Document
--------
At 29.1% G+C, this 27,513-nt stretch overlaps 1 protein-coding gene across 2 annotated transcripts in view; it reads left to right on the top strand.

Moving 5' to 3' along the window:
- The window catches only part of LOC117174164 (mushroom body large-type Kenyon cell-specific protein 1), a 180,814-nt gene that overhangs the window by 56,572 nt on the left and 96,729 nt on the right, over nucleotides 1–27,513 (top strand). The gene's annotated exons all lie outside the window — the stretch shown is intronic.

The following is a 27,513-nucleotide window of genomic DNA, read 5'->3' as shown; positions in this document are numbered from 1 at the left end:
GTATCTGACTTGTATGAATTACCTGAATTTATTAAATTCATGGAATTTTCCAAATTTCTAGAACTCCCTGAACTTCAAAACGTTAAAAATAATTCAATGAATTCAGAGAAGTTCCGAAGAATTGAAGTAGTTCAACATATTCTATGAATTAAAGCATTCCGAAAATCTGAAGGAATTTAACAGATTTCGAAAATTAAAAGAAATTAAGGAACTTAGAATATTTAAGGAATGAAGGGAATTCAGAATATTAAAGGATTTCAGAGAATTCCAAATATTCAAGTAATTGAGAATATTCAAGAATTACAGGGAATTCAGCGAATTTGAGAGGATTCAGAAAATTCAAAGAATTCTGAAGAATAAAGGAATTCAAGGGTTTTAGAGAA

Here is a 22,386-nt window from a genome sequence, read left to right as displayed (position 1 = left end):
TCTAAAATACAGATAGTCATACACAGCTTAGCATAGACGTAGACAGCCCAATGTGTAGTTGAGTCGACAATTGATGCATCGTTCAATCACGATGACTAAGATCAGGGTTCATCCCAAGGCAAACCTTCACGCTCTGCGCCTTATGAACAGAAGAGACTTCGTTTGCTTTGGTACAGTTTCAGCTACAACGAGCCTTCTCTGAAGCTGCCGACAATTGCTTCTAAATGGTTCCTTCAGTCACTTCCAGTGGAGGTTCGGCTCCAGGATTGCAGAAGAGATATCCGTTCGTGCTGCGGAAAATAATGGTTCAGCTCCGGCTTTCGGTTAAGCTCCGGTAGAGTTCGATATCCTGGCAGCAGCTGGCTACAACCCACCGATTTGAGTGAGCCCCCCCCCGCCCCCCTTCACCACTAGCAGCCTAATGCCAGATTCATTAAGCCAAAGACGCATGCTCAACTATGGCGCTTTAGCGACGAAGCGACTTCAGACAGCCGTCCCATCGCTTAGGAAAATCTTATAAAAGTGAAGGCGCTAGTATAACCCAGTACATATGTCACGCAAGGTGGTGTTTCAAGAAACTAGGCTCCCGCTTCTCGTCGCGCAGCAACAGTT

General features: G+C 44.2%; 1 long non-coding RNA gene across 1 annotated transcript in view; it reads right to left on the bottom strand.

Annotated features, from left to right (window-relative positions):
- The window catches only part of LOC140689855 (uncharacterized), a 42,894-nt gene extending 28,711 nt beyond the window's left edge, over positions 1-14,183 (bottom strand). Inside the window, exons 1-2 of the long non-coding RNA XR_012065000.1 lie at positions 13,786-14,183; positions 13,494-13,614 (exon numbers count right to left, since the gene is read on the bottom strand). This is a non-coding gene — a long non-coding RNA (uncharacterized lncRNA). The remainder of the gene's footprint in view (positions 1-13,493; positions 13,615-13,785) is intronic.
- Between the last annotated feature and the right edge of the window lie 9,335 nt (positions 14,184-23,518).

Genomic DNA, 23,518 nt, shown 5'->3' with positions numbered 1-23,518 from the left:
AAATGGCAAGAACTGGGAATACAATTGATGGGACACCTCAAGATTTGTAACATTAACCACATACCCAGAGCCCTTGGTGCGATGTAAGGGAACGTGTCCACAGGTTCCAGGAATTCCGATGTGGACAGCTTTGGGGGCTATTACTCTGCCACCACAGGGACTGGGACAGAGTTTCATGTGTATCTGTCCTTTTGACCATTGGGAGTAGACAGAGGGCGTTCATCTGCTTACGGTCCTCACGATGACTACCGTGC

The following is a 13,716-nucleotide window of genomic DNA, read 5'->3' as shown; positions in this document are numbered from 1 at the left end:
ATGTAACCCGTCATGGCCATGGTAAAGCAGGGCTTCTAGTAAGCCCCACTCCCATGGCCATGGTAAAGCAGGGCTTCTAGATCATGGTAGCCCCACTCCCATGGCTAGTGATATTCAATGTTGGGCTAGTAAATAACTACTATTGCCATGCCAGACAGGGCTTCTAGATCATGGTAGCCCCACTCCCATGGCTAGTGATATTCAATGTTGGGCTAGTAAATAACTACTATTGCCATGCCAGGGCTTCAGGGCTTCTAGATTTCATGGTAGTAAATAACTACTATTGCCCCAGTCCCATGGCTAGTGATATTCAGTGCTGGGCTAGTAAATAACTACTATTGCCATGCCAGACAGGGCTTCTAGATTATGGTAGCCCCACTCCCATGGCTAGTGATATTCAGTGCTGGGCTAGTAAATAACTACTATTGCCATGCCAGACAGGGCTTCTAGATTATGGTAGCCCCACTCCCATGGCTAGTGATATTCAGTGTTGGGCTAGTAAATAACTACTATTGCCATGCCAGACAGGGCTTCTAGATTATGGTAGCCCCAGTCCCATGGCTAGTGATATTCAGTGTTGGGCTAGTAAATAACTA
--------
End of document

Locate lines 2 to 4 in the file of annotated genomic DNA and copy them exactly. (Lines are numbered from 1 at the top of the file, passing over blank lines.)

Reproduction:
Moving 5' to 3' along the window:
- The window catches only part of LOC117174164 (mushroom body large-type Kenyon cell-specific protein 1), a 180,814-nt gene that overhangs the window by 56,572 nt on the left and 96,729 nt on the right, over nucleotides 1–27,513 (top strand). The gene's annotated exons all lie outside the window — the stretch shown is intronic.

The following is a 27,513-nucleotide window of genomic DNA, read 5'->3' as shown; positions in this document are numbered from 1 at the left end: